Difference Between Attorney and Lawyer


Lawyers and Attorneys – What’s the difference?

The difference between an attorney and a lawyer can be difficult to distinguish and is largely based on the deeper meaning of the term attorney as compared to the term lawyer. In general, and to most individuals, the words attorney and lawyer are indistinguishable from one another; synonyms so closely related that the must be referring to the same kind of person. The truth is slightly more complicated than that, however.

In fact, the word lawyer is defined in the English language as an individual who practices or studies law. On the other hand, an attorney is defined as a person acting on behalf of another in business or legal matters.

The terms attorney and lawyer are not used very frequently in the UK, where the distinction is instead drawn between barristers and solicitors as the former are more likely to deal with court proceedings and the latter are more likely to prepare documentation and deal directly with clients, providing assistance and advice.

The History of the term “Attorney”

The term attorney took up common use primarily after being used in the US in its longer form of attorney-at-law. This term was used in the US in order to distinguish initially between individuals who had been generally trained in the law and those who had taken their studies further and had passed a professional bar exam, when these exams were first being introduced.

Lawyers had historically referred to individuals trained in the law who, up until the point at which law began to be considered a profession, had acted on behalf of individuals with a view to assisting them in their legal positions in tribunals and courts.

As law began to become a distinguishable discipline within the education field, both lawyers and attorneys might have been able to represent clients in court, but attorneys were specifically authorised to and thus there was an effort to draw a clear distinction between the professions.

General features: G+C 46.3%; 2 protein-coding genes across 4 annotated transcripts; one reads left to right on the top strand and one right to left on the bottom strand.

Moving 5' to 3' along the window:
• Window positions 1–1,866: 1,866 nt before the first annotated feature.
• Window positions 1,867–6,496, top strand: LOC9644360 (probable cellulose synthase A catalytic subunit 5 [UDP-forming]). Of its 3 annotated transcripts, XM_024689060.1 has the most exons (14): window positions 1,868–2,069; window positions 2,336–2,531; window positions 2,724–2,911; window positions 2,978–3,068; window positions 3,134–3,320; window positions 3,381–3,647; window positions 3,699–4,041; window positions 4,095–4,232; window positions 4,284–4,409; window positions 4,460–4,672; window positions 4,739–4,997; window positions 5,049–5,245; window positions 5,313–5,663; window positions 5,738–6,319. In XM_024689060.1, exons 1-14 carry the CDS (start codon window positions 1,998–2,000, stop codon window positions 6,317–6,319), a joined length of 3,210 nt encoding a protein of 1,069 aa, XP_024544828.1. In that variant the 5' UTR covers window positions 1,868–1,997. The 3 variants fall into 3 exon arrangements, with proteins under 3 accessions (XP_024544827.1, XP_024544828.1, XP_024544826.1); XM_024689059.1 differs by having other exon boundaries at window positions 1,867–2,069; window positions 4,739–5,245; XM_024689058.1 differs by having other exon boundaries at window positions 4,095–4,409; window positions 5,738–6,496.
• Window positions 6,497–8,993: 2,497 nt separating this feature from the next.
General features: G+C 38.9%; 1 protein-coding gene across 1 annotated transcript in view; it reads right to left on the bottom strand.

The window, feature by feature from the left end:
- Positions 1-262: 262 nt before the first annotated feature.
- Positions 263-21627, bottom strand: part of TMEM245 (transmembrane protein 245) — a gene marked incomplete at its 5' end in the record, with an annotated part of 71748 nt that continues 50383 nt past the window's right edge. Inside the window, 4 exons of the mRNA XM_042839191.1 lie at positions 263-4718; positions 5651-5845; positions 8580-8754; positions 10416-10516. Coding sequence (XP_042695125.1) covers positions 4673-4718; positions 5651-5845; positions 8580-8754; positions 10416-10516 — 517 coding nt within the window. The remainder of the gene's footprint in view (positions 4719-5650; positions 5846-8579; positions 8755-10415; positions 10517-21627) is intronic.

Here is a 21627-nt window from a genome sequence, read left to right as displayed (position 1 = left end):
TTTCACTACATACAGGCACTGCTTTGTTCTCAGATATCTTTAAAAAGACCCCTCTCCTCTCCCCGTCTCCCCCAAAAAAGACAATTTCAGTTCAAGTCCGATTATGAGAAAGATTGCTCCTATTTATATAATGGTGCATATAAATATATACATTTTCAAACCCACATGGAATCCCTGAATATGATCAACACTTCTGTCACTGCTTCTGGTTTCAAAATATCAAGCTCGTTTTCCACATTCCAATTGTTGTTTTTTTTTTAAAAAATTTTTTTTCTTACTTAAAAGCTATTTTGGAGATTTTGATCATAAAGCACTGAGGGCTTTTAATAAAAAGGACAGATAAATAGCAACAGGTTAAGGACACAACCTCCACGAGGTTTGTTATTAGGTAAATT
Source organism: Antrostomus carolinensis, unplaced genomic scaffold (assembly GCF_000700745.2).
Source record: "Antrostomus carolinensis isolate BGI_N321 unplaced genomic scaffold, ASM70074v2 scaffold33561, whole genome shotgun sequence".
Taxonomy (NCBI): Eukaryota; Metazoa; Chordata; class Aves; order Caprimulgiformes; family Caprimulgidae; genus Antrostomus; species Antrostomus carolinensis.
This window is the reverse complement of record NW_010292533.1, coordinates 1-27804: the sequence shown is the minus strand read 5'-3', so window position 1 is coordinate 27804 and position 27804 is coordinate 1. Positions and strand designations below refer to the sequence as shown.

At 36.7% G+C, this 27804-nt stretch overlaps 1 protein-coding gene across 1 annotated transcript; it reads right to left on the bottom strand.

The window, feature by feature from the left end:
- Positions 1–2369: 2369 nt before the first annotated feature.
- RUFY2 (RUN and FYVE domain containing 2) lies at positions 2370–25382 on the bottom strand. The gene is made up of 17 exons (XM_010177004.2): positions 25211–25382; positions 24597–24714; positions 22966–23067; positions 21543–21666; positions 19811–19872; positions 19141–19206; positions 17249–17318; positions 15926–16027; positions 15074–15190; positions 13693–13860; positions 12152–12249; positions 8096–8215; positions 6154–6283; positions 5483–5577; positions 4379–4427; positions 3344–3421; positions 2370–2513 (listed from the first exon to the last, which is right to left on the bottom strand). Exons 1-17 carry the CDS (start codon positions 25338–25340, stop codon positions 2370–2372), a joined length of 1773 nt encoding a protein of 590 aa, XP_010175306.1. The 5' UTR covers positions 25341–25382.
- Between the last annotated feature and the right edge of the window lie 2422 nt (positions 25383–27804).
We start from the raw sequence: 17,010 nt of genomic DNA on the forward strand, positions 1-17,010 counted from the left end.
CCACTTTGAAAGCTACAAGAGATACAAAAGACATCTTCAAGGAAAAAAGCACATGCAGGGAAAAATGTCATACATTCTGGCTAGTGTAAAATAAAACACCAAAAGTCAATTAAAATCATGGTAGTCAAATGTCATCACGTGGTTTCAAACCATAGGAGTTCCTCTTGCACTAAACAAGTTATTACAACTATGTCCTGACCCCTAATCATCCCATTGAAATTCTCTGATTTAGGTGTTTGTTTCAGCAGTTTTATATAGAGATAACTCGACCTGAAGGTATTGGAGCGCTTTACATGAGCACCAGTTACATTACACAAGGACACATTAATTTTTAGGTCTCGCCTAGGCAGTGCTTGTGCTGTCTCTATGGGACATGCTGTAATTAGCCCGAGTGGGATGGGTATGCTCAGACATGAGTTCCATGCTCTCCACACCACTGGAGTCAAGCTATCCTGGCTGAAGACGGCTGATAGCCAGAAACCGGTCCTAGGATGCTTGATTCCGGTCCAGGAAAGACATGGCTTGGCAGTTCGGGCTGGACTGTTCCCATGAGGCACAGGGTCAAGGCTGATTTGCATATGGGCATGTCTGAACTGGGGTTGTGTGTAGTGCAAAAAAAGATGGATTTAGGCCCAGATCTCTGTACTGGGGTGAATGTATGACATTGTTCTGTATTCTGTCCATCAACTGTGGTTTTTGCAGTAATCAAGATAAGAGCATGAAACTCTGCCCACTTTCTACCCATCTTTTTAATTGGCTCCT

Over time, the terms became interchangeable in the US as all lawyers are required to pass bar exams in order to successfully practice – graduate law students cannot give official legal advice. It may be deemed that law students can be considered lawyers although they are not allowed to practice, thus creating a difference between the terms, but this is an unlikely conclusion.

All Attorneys are Lawyers but not all Lawyers are Attorneys

It is far more likely that individuals who have passed the bar exam and are deemed fit to practice law deem themselves lawyers but not attorneys in situations where they do not represent clients in court.

This would mean that they provide legal assistance and advice to clients but do not attend court proceedings on their behalf. This manner of distinguishing the terms brings them slightly closer to the UK’s definable difference between barristers and solicitors, as set out above. However, the terms solicitor and barrister are not interchangeable, and individuals need to prepare for and pass different sets of examinations to qualify as one or the other.

With attorney and lawyer, even where a difference is considered, the qualification route is identical, and the distinction lies more in the type of work carried out. As a result, it can easily be concluded that all attorneys must be lawyers but not all lawyers need be attorneys.

The easiest way to remember it? Look no further than the diagram below:


  • Have passed a bar or qualification exam
  • Are registered with a professional regulatory body
  • Are authorised to provide legal advice to clients
  • May represent clients in court


  • Have passed a bar or qualification exam
  • Are registered with a professional regulatory body
  • Are authorized to provide legal advice to clients
  • Are trained to represent clients in court

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